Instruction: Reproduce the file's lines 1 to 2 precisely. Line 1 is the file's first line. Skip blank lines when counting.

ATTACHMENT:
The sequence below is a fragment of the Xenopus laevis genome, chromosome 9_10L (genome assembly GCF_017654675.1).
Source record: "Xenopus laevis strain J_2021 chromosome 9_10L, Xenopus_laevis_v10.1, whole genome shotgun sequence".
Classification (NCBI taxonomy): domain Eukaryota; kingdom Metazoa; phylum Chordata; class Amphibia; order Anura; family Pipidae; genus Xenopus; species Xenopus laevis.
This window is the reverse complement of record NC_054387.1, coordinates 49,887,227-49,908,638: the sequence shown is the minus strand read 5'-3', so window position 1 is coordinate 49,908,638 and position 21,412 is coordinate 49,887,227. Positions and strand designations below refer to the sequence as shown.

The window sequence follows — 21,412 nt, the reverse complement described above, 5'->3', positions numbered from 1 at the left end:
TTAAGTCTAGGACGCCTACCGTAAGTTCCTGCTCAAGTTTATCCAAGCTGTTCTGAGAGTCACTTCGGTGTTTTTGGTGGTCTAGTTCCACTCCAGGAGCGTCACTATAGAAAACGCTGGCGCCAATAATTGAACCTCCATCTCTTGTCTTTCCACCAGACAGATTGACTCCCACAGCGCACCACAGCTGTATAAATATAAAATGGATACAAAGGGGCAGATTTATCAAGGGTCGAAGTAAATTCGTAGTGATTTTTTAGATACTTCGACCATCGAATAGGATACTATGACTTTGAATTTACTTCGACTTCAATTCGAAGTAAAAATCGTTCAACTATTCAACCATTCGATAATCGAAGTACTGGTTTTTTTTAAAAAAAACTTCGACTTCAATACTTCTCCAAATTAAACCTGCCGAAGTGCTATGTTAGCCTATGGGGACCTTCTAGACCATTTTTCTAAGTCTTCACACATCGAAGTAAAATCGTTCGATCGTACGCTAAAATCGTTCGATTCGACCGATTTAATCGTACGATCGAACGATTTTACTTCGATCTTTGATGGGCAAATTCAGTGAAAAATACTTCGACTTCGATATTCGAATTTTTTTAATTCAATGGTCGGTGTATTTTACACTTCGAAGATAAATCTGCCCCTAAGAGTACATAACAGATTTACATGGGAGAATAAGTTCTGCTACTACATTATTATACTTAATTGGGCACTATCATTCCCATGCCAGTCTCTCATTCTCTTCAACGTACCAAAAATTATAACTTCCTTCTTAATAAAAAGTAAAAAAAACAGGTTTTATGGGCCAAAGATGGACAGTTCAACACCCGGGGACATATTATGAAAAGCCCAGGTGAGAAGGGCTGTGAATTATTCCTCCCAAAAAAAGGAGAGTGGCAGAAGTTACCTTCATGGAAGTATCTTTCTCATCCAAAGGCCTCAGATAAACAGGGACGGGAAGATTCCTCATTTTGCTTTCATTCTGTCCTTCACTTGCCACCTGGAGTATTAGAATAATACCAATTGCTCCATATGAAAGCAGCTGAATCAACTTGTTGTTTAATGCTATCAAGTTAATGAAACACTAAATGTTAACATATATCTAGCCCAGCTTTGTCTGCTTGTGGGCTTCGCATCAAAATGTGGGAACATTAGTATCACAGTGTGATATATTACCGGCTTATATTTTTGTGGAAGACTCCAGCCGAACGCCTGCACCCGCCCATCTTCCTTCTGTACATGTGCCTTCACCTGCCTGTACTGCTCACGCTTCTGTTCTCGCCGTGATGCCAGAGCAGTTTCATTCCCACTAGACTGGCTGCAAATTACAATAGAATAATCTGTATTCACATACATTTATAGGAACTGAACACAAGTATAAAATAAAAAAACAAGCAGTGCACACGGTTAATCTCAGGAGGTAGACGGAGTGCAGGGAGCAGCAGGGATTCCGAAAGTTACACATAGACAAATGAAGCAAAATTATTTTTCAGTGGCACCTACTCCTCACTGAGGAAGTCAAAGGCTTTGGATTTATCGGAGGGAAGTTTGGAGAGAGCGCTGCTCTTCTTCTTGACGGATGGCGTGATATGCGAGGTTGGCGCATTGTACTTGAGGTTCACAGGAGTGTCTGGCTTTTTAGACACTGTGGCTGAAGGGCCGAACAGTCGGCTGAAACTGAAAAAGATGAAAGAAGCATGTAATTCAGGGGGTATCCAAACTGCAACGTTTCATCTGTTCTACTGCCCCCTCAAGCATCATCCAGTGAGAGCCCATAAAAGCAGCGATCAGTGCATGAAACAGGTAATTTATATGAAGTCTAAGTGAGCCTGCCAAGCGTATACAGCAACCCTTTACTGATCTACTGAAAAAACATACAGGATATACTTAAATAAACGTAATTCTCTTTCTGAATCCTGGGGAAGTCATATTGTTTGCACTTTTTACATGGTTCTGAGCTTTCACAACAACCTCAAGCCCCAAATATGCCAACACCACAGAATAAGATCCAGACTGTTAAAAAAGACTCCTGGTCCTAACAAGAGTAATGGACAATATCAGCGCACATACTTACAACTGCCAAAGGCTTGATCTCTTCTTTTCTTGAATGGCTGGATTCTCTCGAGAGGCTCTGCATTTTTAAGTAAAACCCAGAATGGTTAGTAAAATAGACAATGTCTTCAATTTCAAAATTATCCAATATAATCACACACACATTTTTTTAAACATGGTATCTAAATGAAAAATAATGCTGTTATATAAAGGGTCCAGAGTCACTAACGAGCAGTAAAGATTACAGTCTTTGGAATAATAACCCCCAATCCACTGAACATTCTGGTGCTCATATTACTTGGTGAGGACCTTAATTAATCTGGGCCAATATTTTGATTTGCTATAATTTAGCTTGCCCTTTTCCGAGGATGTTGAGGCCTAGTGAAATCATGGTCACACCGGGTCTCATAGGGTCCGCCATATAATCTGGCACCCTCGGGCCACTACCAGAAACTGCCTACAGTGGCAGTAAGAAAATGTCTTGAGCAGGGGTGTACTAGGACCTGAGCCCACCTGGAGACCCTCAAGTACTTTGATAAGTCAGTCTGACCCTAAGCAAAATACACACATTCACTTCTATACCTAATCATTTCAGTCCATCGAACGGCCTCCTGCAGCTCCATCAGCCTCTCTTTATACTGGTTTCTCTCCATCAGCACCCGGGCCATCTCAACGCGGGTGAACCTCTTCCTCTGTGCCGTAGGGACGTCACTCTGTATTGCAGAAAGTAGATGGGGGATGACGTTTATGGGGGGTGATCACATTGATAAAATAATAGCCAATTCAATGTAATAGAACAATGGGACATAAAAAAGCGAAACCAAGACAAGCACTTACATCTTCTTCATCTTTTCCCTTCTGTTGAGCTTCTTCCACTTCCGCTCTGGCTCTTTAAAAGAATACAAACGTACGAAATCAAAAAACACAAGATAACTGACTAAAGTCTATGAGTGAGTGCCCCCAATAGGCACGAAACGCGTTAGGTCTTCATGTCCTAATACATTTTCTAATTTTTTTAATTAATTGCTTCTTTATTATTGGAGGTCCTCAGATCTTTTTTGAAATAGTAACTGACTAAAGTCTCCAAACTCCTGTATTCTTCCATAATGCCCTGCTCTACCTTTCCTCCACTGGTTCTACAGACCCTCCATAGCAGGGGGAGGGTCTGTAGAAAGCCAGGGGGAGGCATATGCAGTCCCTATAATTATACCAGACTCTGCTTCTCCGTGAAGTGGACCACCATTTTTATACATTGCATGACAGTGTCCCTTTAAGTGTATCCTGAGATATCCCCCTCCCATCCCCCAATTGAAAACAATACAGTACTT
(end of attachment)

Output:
The sequence below is a fragment of the Xenopus laevis genome, chromosome 9_10L (genome assembly GCF_017654675.1).
Source record: "Xenopus laevis strain J_2021 chromosome 9_10L, Xenopus_laevis_v10.1, whole genome shotgun sequence".